Document Type


Publication Date



Number 3, 2008


The U.S. Census Bureau is supported and funded by the U.S. government and is a widely used source for demographic data. Social, housing, and economic data can easily be obtained from the bureau’s website ( There is broad range of information presented (for example, data on age, sex, household structure, and/or income levels can be shown for any U.S. location [Edmonston and Schultze 1995]). The bureau provides data to the block level (Weeks 2005). According to the U.S. Census Bureau, the block is the smallest geographical unit in which census data can be collected. Blocks usually correspond with city blocks but in rural areas may include several square miles ( Census data can aid research over a range of topics. The data can help one understand sex and age structure changes for a county, can help one recognize housing differences between two or more racial/ethnic groups, can help one observe the difference in income between different types of families, and so on (Edmonston and Schultze 1995). Researchers who need population characteristics for grant purposes find census data to be useful. Because U.S. Census Bureau data is readily available via the Internet, the use of this data by the general public is common. Census data appeals to a wide audience. Political leaders use census data to make informed policy choices, and businesses use census data when planning the placement of industries (Weeks 2005). Because so many individuals rely on the U.S. Census Bureau, it is important to understand the uses and limitations of its data.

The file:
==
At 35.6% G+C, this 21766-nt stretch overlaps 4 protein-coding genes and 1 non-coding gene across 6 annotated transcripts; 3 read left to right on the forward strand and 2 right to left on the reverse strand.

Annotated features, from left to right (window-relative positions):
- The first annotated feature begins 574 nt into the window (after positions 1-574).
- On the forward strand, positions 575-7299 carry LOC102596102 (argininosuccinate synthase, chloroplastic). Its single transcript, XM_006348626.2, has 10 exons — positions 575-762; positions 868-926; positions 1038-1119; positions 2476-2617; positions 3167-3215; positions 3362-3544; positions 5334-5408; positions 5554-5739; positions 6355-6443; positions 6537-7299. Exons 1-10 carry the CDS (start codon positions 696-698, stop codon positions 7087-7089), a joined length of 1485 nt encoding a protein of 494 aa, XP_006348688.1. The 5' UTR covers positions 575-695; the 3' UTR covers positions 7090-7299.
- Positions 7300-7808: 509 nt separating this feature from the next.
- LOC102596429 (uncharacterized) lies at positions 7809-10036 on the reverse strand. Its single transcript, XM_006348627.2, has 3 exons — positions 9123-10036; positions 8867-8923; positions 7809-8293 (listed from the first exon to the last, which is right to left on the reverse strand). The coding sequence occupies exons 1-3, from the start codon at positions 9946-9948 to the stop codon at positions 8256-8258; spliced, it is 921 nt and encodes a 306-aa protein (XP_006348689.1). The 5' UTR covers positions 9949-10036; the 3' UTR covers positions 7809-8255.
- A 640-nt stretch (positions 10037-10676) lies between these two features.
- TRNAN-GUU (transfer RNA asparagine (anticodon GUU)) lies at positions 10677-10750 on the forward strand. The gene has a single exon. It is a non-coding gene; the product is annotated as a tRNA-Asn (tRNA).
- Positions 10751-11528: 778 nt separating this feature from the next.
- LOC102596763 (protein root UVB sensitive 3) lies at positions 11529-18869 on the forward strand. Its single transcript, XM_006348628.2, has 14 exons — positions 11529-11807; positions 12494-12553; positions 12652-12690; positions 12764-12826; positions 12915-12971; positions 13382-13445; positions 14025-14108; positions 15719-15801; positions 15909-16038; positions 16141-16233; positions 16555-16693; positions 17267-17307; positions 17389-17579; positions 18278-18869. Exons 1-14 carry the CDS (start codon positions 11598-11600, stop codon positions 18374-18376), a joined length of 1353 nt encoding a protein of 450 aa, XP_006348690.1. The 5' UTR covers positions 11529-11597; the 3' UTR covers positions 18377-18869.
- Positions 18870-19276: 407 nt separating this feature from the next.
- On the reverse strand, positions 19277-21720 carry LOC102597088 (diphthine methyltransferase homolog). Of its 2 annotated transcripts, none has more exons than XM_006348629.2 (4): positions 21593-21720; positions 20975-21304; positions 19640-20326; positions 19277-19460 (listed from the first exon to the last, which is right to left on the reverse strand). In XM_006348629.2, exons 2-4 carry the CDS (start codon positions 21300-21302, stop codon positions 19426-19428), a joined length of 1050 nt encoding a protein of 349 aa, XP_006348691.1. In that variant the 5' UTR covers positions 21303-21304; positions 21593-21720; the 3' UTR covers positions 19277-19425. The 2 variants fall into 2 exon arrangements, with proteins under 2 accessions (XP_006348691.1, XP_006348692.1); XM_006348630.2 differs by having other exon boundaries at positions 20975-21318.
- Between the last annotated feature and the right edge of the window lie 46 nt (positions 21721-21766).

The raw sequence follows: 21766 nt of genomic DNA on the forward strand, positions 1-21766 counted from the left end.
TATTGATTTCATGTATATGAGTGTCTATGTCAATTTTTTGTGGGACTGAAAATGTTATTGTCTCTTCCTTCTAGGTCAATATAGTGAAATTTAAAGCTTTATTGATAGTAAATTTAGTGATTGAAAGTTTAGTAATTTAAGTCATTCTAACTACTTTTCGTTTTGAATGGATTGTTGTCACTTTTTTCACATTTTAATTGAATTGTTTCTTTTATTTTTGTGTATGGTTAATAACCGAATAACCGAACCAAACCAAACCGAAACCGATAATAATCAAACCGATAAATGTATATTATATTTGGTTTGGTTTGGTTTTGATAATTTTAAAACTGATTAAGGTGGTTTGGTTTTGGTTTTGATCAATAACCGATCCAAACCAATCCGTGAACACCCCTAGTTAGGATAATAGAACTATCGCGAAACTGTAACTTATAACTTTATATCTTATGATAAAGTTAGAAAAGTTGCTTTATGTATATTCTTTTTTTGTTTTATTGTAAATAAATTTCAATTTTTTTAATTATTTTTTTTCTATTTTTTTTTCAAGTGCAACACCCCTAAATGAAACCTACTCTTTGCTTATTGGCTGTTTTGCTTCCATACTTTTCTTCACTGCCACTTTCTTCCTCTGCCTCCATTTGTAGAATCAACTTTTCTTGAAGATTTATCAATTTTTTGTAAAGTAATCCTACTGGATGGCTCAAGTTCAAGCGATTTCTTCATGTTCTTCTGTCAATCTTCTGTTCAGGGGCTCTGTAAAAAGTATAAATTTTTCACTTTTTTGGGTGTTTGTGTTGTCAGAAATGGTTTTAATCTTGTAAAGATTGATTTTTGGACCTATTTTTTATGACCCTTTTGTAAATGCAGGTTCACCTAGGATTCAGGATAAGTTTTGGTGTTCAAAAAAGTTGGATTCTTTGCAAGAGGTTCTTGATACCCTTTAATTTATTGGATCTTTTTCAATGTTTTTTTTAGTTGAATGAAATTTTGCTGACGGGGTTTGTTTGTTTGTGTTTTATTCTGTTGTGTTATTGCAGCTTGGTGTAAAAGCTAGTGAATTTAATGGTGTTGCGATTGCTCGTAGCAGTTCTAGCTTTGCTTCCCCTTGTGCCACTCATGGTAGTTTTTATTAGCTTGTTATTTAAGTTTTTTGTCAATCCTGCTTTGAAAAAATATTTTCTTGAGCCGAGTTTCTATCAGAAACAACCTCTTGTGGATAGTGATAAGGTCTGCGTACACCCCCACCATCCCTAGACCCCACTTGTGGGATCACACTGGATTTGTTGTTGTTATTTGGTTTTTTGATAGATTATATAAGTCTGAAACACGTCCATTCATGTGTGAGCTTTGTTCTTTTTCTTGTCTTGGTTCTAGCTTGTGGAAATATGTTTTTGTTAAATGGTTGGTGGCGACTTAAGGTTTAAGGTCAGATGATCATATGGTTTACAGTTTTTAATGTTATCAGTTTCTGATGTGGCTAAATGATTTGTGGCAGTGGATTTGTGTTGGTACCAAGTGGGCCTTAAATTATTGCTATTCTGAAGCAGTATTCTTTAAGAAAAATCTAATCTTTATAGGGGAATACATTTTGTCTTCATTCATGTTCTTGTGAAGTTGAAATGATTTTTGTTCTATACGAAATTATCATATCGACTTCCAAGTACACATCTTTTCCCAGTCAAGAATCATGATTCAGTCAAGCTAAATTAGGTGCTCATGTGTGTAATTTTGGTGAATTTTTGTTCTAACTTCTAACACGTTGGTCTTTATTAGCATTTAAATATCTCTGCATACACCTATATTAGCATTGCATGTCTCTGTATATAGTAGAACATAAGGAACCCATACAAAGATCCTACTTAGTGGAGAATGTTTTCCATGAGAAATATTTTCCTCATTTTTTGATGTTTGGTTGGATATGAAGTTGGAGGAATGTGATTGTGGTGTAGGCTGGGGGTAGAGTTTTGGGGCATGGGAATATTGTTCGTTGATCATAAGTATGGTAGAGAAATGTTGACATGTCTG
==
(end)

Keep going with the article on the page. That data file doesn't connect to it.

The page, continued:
South Dakota State University